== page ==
"It is a crime," I said, "the greatest insult you can offer to the Power that made you, to cast back its gift of life as a thing outworn, contemptible and despised. A crime, I say, which will bring with it worse punishment than any you can dream; perhaps even the punishment of everlasting separation."

"Does a man stretched in some torture-den commit a crime if he snatches a knife and kills himself, Horace? Perhaps; but surely that sin should find forgiveness--if torn flesh and quivering nerves may plead for mercy. I am such a man, and I will use that knife and take my chance. She is dead, and in death at least I shall be nearer her."

"Why so, Leo? For aught you know Ayesha may be living."

"No; for then she would have given me some sign. My mind is made up, so talk no more, or, if talk we must, let it be of other things."

Then I pleaded with him, though with little hope, for I saw that what I had feared for long was come to pass. Leo was mad: shock and sorrow had destroyed his reason. Were it not so, he, in his own way a very religious man, one who held, as I knew, strict opinions on such matters, would never have purposed to commit the wickedness of suicide.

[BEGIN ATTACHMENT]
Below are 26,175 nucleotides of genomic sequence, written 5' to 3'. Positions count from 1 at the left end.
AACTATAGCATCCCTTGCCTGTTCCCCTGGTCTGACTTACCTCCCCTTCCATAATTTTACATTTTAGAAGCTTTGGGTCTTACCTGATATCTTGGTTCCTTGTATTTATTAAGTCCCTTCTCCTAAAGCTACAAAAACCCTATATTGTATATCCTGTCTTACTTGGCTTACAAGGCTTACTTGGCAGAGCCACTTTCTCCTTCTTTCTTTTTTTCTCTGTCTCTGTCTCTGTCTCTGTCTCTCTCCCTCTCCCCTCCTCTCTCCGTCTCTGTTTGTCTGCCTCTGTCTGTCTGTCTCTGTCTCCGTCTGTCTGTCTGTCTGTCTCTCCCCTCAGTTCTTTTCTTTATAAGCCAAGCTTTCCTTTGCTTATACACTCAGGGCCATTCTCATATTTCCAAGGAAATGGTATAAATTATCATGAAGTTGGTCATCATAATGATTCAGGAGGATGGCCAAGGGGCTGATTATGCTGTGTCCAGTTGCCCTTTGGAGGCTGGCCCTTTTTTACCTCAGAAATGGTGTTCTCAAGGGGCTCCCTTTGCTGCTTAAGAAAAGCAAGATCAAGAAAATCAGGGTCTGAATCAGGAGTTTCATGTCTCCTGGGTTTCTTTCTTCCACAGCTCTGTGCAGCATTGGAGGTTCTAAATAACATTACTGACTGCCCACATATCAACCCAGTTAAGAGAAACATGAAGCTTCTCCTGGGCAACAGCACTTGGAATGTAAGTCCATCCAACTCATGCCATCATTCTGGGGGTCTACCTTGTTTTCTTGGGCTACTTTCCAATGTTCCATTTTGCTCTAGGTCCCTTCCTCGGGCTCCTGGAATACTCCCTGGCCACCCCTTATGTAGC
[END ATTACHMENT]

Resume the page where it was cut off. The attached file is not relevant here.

"Leo," I said, "are you so heartless that you would leave me here alone? Do you pay me thus for all my love and care, and wish to drive me to my death? Do so if you will, and my blood be on your head."

"Your blood! Why your blood, Horace?"

"Because that road is broad and two can travel it. We have lived long years together and together endured much; I am sure that we shall not be long parted."

Then the tables were turned and he grew afraid for me. But I only answered, "If you die I tell you that I shall die also. It will certainly kill me."

So Leo gave way. "Well," he exclaimed suddenly, "I promise you it shall not be to-night. Let us give life another chance."

"Good," I answered; but I went to my bed full of fear. For I was certain that this desire of death, having once taken hold of him, would grow and grow, until at length it became too strong, and then-- then I should wither and die who could not live on alone. In my despair I threw out my soul towards that of her who was departed.

"Ayesha!" I cried, "if you have any power, if in any way it is permitted, show that you still live, and save your lover from this sin and me from a broken heart. Have pity on his sorrow and breathe hope into his spirit, for without hope Leo cannot live, and without him I shall not live."

Then, worn out, I slept.

I was aroused by the voice of Leo speaking to me in low, excited tones through the darkness.

"Horace," he said, "Horace, my friend, my father, listen!"

In an instant I was wide awake, every nerve and fibre of me, for the tones of his voice told me that something had happened which bore upon our destinies.


Ayesha - 3/63